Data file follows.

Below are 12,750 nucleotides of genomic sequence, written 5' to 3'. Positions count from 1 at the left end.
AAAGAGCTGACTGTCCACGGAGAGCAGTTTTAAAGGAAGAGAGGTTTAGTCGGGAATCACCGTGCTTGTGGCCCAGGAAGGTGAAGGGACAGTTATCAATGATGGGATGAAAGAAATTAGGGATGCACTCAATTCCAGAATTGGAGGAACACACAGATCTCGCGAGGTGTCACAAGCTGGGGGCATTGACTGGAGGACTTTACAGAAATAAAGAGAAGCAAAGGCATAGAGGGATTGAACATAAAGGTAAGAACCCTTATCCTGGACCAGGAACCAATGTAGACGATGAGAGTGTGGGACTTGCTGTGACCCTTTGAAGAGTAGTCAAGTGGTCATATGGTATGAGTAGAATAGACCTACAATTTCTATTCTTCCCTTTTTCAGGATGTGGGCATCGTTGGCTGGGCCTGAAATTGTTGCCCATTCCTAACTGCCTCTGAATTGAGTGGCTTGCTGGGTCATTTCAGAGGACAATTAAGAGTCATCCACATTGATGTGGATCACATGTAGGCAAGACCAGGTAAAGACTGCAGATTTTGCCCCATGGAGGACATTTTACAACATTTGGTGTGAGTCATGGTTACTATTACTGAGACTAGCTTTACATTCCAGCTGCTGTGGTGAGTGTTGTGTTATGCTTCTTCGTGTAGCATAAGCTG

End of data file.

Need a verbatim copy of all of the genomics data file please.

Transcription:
Below are 12,750 nucleotides of genomic sequence, written 5' to 3'. Positions count from 1 at the left end.
AAAGAGCTGACTGTCCACGGAGAGCAGTTTTAAAGGAAGAGAGGTTTAGTCGGGAATCACCGTGCTTGTGGCCCAGGAAGGTGAAGGGACAGTTATCAATGATGGGATGAAAGAAATTAGGGATGCACTCAATTCCAGAATTGGAGGAACACACAGATCTCGCGAGGTGTCACAAGCTGGGGGCATTGACTGGAGGACTTTACAGAAATAAAGAGAAGCAAAGGCATAGAGGGATTGAACATAAAGGTAAGAACCCTTATCCTGGACCAGGAACCAATGTAGACGATGAGAGTGTGGGACTTGCTGTGACCCTTTGAAGAGTAGTCAAGTGGTCATATGGTATGAGTAGAATAGACCTACAATTTCTATTCTTCCCTTTTTCAGGATGTGGGCATCGTTGGCTGGGCCTGAAATTGTTGCCCATTCCTAACTGCCTCTGAATTGAGTGGCTTGCTGGGTCATTTCAGAGGACAATTAAGAGTCATCCACATTGATGTGGATCACATGTAGGCAAGACCAGGTAAAGACTGCAGATTTTGCCCCATGGAGGACATTTTACAACATTTGGTGTGAGTCATGGTTACTATTACTGAGACTAGCTTTACATTCCAGCTGCTGTGGTGAGTGTTGTGTTATGCTTCTTCGTGTAGCATAAGCTG